On Thursday I spoke at a conference held in Philadelphia on “Significant Legal Developments Affecting the Chemical Industry.” I discussed China’s new program for regulating new chemicals that is modeled in part on the EU’s REACH program. One of the other speakers, a lawyer who represents Exxon, presented a litany of the arguments used by climate change deniers and reported a “growing consensus” that climate change science “simply isn’t there.” He expressed hope that the Supreme Court’s ultimate decision in the AEP v. Connecticut lawsuit would bury climate change litigation that he claimed is being brought by greedy lawyers seeking contingency fees (an observation not applicable to the AEP v. Connecticut litigation which is being brought by government officials and does not seek damages).
Horrendous air pollution continued to afflict Iran this week, reportedly causing thousands of deaths. Iran’s minister of health said that emergency room admissions of people with respiratory problems increased 30% and an unofficial report put recent deaths from pollution at 2,500. Some Iranians are blaming the pollution on Western sanctions that have forced Iran to place greater reliance on domestic oil refineries to produce gasoline. Iranian gasoline reportedly has 10 times more particulates than imported gas. Farnaz Fassihi, Iranians Blame Smog on West’s Sanctions, Wall St. J., Dec. 11-12, 2010, at A8.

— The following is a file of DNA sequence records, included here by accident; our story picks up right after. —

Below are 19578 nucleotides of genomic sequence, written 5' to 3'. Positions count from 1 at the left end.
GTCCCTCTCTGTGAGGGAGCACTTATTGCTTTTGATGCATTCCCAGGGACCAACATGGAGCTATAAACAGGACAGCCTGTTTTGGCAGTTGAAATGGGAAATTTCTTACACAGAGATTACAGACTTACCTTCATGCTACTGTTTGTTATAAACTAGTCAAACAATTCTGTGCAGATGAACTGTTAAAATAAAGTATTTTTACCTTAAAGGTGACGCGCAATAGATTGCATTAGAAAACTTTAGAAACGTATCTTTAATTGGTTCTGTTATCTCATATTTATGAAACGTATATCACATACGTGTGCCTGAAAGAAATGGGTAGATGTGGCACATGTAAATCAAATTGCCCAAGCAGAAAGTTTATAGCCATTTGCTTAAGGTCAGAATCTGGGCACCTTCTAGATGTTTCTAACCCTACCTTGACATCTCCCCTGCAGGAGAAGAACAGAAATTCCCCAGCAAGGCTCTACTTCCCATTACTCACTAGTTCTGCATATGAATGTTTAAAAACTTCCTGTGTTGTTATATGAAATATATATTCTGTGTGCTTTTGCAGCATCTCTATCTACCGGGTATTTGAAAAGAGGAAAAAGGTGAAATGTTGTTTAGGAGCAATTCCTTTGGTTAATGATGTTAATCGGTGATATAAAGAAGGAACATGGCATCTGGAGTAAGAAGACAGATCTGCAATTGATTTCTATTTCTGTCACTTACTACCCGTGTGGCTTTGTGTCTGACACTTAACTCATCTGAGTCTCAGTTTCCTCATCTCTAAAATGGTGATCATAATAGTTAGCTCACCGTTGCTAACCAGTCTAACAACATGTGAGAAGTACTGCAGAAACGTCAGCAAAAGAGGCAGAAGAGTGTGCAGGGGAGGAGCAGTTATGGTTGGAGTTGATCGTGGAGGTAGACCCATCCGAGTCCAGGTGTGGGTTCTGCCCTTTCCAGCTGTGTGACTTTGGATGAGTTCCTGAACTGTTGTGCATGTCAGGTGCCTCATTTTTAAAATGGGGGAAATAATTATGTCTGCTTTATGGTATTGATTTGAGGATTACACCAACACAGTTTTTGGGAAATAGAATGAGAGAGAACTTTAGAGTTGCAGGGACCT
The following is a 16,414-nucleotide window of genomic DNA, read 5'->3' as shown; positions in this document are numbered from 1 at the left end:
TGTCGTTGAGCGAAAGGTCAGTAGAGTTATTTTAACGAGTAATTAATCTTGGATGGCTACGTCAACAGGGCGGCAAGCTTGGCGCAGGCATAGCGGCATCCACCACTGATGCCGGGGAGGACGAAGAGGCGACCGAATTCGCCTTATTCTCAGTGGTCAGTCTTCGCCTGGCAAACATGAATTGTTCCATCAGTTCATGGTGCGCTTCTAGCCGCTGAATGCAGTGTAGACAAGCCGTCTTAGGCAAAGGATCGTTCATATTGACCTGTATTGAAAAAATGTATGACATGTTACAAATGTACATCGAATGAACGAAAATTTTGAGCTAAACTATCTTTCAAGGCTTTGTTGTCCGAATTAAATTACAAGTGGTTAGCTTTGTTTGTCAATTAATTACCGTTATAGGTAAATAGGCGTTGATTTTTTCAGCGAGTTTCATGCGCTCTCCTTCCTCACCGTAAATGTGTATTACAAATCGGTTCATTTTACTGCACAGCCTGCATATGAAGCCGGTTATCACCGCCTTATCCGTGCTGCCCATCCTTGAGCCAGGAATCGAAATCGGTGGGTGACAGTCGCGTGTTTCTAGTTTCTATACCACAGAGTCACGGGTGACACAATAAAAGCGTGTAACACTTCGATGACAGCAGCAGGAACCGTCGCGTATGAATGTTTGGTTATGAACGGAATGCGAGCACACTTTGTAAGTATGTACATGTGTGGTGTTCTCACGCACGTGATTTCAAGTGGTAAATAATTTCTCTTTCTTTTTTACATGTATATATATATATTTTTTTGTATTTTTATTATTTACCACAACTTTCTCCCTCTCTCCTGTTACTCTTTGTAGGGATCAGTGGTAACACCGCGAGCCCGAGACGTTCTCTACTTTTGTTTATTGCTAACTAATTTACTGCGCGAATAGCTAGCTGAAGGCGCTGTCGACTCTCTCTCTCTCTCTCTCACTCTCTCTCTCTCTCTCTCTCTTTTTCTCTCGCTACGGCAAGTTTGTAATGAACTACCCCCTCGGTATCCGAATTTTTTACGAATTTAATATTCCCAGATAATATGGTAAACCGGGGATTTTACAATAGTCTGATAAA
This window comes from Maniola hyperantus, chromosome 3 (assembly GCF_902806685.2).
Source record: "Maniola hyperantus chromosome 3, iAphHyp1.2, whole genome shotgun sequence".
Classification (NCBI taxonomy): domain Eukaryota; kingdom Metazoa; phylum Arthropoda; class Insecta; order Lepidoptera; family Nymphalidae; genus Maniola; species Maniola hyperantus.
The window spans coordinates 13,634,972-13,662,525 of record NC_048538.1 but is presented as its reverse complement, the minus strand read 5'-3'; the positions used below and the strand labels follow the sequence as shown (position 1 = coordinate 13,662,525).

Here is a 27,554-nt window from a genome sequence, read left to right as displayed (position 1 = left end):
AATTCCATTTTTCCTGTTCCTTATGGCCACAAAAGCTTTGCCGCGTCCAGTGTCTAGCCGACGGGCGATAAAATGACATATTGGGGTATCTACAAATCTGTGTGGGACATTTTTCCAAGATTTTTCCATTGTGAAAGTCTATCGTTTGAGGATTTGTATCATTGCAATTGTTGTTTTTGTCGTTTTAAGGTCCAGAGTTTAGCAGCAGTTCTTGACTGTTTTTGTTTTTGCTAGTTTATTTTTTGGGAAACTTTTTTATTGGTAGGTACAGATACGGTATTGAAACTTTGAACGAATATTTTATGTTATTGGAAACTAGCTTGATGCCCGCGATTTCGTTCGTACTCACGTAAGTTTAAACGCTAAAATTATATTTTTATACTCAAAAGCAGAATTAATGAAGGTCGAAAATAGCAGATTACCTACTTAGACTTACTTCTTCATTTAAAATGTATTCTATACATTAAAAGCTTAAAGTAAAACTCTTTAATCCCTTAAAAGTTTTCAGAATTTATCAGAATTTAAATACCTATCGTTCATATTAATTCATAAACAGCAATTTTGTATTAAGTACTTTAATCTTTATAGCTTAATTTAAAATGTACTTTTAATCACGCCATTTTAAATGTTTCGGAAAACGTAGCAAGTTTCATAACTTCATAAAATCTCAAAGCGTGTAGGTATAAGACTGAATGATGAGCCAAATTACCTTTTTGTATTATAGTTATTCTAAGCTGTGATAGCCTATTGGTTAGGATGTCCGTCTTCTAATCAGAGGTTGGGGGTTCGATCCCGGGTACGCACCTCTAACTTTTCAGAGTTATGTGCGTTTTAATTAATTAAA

Now that classes are finished, I had a very busy week making presentations -- four in five days. On Monday December 6 I presented a paper promoting a petroleum price stabilization tax as a means for promoting investment in green energy technology at a meeting held in Berlin by the American Institute for Contemporary German Studies (AICGS). The meeting, part of AICGS’s Translatlantic Climate and Energy Dialogue, was held in the historic Haus Huth, the only building in Postdamer Platz that escaped World War II without significant damage. On Sunday afternoon I toured the Topography of Terror, an exhibit built on the site of Hitler’s bunker, that documents Hitler’s meticulous efforts to neutralize the legal system. I had hoped to fly back to D.C. Monday night, but mechanical troubles with the plane from Berlin to Frankfurt stranded me in Frankfurt for the night, so on Tuesday I flew from Frankfurt directly to New York where I joined my wife to attend a spectacular performance of “The Messiah” at the St. Thomas Church. On Wednesday I flew back to D.C. and spoke to a group of Rawlings Leadership Fellows in College Park at a seminar on environmental leadership. After the chemical industry conference in Philadelphia on Thursday, on Friday I gave a day-long workshop on forestry protection to a group of visiting Chinese officials from Hunan Province.